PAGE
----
I try to do my part to reduce the destruction of the planet, I drive an Insight, have a compost pile, recycle, and try not to shop at stores that treat their employees like garbage. I try to talk with other people, sometimes I think it helps, but mostly I think it is too late.

    I think we are doing an efficient job at desroying the planet, but other countries help out too. I think the only cure for this planet is Human Genocide. It is already too late for our culture (or lack there of), maybe the next will strive. Or maybe if we're really lucky, we'll make it to Mars and strip-mine the motherfucker too.

    --
    microsoft, it's what's for dinner

    bq--3b7y4vyll6xi5x2rnrj7q.com
  • Check out this...
    http://www.streamlight.com/2001/cuffmate.htm
  • by ahertz ( 68721 )
    What kind of masochist would submit his own site for slashdotting?
  • Just use an LED flasher chip: they will act as a charge pump, allowing higher voltage to the LED from a lower-voltage battery. If you set the flash rate to a couple of kilohertz you won't notice the flashing in normal use (although it makes a cool effect if you move the light around: lots of little spots of light), and the flasher chip plus LED will burn WAY less power than a PIC.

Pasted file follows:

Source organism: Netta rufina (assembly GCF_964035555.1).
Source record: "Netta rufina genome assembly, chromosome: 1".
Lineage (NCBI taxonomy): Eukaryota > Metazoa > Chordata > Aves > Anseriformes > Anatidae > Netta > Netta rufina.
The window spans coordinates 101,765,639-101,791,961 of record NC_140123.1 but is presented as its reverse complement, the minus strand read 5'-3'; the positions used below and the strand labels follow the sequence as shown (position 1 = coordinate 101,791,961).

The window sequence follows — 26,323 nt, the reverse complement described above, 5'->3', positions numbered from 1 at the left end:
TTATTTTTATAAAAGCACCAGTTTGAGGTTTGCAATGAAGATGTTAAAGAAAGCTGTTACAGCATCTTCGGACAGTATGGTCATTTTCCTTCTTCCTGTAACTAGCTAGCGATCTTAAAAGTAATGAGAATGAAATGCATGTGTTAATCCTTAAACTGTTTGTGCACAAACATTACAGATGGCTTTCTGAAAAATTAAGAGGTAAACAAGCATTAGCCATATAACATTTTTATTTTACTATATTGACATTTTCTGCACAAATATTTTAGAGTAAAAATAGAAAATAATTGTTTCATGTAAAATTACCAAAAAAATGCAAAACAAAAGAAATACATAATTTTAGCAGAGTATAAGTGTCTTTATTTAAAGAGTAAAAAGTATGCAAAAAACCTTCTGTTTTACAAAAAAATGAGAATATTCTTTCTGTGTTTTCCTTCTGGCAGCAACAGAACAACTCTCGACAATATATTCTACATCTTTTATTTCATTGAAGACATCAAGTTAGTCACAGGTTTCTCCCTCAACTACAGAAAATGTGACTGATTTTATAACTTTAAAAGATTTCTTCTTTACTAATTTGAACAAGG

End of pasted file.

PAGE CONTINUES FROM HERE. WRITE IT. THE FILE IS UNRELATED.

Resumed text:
You can even adjust the duty cycle to vary the brightness. Furthur, even DratShack carries LED flasher chips.
  • Fluorescence always red-shifts things

    Not quite true: there are some modes of fluorescence that involve the adsorption of two photons to yield one higher-energy photon. I have a card in my wallet that adsorbs visible light and IR to give off an orange glow. It's used to detect the output from IR LEDs in things like "electric eye" beams and remote control. It's a lot handier than getting my Starlight gear out.
  • Yeah we all know LEDs rule. but I want an LED monitor. That'd be awsome. I'm rigging up my brightlite sets to the computer, i'll set up a site once i've got it figured out.
  • yes, in the theatre i've mostly given up on maglights (i still carry one for emergencies, though). my main lights are two photon ii microlights (red and blue) and a princeton tec matrix headlamp. the matrix is awesome, uses three white leds but the module can be switched with an (included) incandescent module for long range vision.

    i'm just waiting for cheaper leds so i can replace the lights in my house. $20USD/photon ii and $50USD/matrix is mighty expensive.
  • by BlueUnderwear ( 73957 ) on Saturday June 09, 2001 @04:00AM (#165248)
    > Red is outside of the frequency range of two dyes, and on the edge of the third.